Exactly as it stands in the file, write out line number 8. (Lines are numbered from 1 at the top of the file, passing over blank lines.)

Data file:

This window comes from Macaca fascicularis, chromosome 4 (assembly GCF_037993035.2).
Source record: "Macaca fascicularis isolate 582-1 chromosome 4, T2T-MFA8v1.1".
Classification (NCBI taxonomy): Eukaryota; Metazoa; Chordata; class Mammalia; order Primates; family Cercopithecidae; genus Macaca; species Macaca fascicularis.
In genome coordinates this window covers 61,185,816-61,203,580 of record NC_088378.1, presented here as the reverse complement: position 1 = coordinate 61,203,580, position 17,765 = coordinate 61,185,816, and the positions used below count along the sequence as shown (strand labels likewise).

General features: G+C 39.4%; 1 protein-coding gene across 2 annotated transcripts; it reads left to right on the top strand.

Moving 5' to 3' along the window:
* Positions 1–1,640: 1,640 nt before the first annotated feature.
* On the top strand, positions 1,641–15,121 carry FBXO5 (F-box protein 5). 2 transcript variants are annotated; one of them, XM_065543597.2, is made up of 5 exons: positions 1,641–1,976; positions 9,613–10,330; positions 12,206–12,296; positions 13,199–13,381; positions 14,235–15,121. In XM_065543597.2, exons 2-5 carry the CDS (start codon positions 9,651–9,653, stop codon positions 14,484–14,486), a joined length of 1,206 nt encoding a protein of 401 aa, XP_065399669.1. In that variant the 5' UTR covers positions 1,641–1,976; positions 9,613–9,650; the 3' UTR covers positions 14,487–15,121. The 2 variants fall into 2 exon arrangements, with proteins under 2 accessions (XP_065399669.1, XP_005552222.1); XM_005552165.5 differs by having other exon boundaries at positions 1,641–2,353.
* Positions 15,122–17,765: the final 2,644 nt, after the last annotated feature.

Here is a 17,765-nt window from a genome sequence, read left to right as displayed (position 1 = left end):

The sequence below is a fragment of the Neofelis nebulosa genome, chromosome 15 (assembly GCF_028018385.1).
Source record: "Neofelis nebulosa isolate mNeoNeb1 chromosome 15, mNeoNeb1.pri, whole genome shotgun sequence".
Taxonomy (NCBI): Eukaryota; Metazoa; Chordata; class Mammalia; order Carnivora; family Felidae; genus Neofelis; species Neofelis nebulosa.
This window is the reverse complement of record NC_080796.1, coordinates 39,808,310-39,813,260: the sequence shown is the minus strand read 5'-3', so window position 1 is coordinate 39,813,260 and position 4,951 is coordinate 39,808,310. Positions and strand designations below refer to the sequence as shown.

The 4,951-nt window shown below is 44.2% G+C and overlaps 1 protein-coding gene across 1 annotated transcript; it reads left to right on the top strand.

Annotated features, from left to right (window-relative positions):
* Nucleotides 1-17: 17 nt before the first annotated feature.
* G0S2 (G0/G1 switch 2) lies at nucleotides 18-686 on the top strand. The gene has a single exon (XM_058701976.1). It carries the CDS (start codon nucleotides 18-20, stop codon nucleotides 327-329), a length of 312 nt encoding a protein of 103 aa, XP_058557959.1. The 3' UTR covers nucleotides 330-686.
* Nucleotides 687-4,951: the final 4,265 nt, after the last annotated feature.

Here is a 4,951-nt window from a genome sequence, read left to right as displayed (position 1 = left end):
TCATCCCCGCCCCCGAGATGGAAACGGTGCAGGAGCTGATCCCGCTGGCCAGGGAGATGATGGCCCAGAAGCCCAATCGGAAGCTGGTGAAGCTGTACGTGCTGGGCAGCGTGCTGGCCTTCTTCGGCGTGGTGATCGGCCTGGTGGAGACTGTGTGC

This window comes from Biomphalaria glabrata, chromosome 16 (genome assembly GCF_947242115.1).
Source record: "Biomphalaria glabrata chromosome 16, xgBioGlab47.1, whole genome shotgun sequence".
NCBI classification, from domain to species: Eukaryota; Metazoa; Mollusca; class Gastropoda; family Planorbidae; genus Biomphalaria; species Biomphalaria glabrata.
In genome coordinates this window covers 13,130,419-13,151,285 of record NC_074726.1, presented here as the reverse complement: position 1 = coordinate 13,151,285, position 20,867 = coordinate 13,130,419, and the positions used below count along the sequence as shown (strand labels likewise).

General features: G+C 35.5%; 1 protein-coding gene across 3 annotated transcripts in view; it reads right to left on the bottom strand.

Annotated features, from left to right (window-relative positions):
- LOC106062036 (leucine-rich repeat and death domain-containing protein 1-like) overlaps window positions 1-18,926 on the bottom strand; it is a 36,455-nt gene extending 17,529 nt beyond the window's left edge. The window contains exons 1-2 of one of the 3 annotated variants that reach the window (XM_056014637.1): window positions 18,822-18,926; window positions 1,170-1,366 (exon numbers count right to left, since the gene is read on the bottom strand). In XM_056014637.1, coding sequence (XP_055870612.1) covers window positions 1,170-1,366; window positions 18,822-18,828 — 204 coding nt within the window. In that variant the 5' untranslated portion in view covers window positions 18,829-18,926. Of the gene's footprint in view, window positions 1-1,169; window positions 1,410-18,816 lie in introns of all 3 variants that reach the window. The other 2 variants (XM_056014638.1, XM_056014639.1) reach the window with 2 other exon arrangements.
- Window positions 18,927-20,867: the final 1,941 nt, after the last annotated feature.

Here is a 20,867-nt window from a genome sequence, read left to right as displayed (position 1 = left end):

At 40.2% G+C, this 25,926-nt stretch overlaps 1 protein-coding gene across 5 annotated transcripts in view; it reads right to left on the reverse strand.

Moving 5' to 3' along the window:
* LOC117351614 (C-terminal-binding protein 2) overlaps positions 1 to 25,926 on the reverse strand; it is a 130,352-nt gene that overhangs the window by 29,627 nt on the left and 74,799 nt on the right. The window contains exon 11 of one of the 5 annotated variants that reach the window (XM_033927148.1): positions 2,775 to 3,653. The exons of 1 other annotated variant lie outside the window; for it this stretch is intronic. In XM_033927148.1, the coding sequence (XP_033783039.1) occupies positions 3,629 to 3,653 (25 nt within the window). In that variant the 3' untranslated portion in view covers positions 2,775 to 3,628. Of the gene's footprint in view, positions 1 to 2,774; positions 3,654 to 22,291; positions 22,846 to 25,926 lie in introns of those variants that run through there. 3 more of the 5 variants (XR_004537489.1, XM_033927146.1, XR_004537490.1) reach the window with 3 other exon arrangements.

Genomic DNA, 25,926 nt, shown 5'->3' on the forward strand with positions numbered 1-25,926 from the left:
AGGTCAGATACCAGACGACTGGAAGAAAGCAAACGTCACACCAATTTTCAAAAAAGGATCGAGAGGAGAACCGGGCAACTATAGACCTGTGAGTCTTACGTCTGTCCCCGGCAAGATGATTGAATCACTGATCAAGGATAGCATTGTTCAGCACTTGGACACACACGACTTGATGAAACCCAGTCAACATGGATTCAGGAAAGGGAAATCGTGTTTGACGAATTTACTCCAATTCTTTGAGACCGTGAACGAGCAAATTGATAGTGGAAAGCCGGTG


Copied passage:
* On the top strand, positions 1,641–15,121 carry FBXO5 (F-box protein 5). 2 transcript variants are annotated; one of them, XM_065543597.2, is made up of 5 exons: positions 1,641–1,976; positions 9,613–10,330; positions 12,206–12,296; positions 13,199–13,381; positions 14,235–15,121. In XM_065543597.2, exons 2-5 carry the CDS (start codon positions 9,651–9,653, stop codon positions 14,484–14,486), a joined length of 1,206 nt encoding a protein of 401 aa, XP_065399669.1. In that variant the 5' UTR covers positions 1,641–1,976; positions 9,613–9,650; the 3' UTR covers positions 14,487–15,121. The 2 variants fall into 2 exon arrangements, with proteins under 2 accessions (XP_065399669.1, XP_005552222.1); XM_005552165.5 differs by having other exon boundaries at positions 1,641–2,353.